Tehachapi area residents working in their yard occasionally uncover a smooth, shiny lizard with small legs and a pale olive coloration. The secretive lizards typically disappear as quickly as they were discovered, wriggling into the leaf litter and vanishing.

These distinctive creatures are known as skinks, and the species most often found in the Tehachapi Mountains is the Western Red-tailed Skin (Plestiodon gilberti rubricaudatus).

Skinks almost seem to be a cross between a lizard and a snake: they have a slick, polished feel and appearance like a snake, without a discernible neck, but they have the legs and body shape of a lizard.

Western Red-tailed Skinks are true lizards, of course, but their sleek lines enable them to move through their subsurface world with little friction. Skinks spend most of their lives neither above ground nor beneath it, but rather in the duff and accumulated plant material found lying on rich, composted soils.

As you would expect from small mulch-dwelling reptiles, skinks live on a diet of invertebrates like beetles, crickets, grasshoppers, termites, grubs, etc. They are active during daylight hours, but you seldom see them out in the open and they are most commonly encountered when you move an old log, piled lumber, weathered plywood or other objects under which they were hiding.

While adult Western Red-tailed skinks have a bland, greenish-tan coloration that enables them to blend in well with ground-level vegetation, juveniles sport alternating light and dark stripes that run the length of their body, ending with an eye-catching reddish or pink tail, which is the source of their common name.

Juvenile skinks have these brightly-colored tails to help save their lives: when faced with danger — and there are predators of many kinds that regard a young skink as a welcome snack — a skink can easily detach its tail, which will wiggle and twitch. While a predator's gaze is drawn to the pink tail, the skink itself can slip away to safety. The tail will then re-grow, but usually not as long as the original.

Most of the skinks found in California belong to one species — Gilbert's Skink (Plestiodon gilberti) which was first described by a herpetologist named John Van Denburgh in 1896 and named for noted ichthyologist Charles Henry Gilbert, one of the founding professors of Stanford University and once the world's leading authority on Pacific salmon.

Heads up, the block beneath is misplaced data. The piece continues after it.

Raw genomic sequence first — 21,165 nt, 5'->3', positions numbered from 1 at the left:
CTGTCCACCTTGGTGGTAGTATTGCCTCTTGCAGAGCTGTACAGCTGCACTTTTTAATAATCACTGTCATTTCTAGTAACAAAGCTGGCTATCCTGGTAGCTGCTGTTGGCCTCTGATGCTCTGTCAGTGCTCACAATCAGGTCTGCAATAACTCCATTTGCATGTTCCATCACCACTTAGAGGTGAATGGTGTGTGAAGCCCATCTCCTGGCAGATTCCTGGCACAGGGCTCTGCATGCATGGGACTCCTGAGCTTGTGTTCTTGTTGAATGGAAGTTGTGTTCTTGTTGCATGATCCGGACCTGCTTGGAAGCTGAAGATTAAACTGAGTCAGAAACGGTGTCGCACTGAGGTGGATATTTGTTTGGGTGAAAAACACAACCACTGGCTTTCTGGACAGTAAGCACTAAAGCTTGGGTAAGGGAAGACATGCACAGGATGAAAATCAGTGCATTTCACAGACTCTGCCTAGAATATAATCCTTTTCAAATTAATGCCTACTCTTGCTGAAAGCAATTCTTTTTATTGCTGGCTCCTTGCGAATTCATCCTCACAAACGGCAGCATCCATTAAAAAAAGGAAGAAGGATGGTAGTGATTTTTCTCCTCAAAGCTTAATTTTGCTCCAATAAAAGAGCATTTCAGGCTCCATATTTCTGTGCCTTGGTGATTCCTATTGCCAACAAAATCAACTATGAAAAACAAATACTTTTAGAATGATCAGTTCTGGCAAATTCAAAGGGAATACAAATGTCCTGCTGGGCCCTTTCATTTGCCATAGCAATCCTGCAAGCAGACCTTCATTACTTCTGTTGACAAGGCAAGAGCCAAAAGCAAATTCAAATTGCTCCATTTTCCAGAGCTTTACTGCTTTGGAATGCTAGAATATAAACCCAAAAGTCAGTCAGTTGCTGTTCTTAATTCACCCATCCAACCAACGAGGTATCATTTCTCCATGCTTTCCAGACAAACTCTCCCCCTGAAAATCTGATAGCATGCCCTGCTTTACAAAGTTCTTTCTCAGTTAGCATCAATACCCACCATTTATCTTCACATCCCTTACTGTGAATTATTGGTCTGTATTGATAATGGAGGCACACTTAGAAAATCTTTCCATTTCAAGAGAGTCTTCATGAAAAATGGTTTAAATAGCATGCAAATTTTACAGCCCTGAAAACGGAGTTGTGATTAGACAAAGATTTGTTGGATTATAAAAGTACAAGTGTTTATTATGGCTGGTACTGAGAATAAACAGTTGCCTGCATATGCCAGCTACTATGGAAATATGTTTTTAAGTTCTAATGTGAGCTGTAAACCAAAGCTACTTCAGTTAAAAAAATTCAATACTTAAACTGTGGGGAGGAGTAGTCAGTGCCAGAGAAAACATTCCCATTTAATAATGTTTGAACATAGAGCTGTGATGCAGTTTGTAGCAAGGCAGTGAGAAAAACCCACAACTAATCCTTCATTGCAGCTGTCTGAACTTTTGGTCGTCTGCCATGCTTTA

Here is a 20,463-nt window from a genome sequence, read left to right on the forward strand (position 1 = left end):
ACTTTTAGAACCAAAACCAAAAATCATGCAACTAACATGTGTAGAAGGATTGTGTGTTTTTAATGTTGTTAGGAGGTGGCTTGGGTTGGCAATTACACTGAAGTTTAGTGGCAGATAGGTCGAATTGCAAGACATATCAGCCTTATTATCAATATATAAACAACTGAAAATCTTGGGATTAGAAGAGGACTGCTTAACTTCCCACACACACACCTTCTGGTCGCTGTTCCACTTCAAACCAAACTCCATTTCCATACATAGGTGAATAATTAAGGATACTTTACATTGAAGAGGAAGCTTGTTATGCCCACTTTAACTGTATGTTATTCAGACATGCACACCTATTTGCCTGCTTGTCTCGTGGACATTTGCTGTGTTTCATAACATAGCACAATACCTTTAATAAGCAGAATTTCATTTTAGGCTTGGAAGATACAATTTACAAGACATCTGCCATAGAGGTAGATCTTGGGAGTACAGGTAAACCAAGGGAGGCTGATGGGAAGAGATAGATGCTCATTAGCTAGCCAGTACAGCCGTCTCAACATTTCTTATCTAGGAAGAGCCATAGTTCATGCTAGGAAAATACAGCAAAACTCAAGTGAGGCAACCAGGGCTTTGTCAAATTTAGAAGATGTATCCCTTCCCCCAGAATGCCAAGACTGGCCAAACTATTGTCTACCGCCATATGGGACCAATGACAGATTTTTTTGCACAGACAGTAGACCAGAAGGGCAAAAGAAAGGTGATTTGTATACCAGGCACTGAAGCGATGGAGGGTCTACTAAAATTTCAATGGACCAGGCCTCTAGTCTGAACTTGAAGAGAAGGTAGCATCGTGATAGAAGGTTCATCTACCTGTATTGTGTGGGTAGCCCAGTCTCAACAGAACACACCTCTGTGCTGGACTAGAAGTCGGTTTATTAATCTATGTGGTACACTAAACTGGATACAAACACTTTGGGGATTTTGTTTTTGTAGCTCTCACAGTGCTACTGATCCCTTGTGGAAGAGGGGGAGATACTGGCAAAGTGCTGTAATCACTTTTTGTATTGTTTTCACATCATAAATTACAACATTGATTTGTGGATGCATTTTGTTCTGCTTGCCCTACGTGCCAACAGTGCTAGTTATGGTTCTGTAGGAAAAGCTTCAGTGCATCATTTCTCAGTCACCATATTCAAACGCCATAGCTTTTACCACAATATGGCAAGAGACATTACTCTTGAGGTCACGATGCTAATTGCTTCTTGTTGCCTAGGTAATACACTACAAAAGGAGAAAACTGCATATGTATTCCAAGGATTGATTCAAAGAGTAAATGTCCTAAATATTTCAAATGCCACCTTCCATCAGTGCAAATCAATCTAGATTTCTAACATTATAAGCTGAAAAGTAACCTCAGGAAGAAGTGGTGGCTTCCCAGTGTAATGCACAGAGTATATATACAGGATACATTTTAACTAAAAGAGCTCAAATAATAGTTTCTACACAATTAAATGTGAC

There are four subspecies of Gilbert's Skink, including our Western Red-tailed Skink, and all of them appear similar. Juveniles of some subspecies have blue tails rather than red or pink. I've encountered striped juveniles with blue tails in the Tehachapi Mountains, which could be Western Red-tailed Skinks or an entirely different but also similar-looking species called Skilton's Skink (Plestiodon skiltonianus skiltonianus). California skink identification can be rather confusing. Some older field guides refer to all of them as Gilbert Skinks, and all older guide books use the genus Eumeces instead of Plestiodon (Pless-tee-oh-don), which is the current accepted term.

Skinks are curious-looking, unforgettable creatures who have been found in the fossil record dating back more than five million years. They are prone to bite if picked up, though with their small heads, their grip is mostly just a pinch. When they go to escape, whether from your hand or into the grass or leaf litter, they use a serpentine, side-to-side motion like a snake, since their bodies are strong and their legs are weak.

Skinks prefer to live in areas with some dampness, though they can live away from a water source and for months without rain as long as there are areas for them to hide where moisture persists.

Skinks are a welcome part of a healthy garden, and my brother and I have always considered it a lucky day when you get to encounter one of these shy lizards. You just have to admire them quickly, for they tend to vanish moments later.

Have a good week.

Jon Hammond has written for Tehachapi News for more than 30 years. Send email to tehachapimtnlover@gmail.com.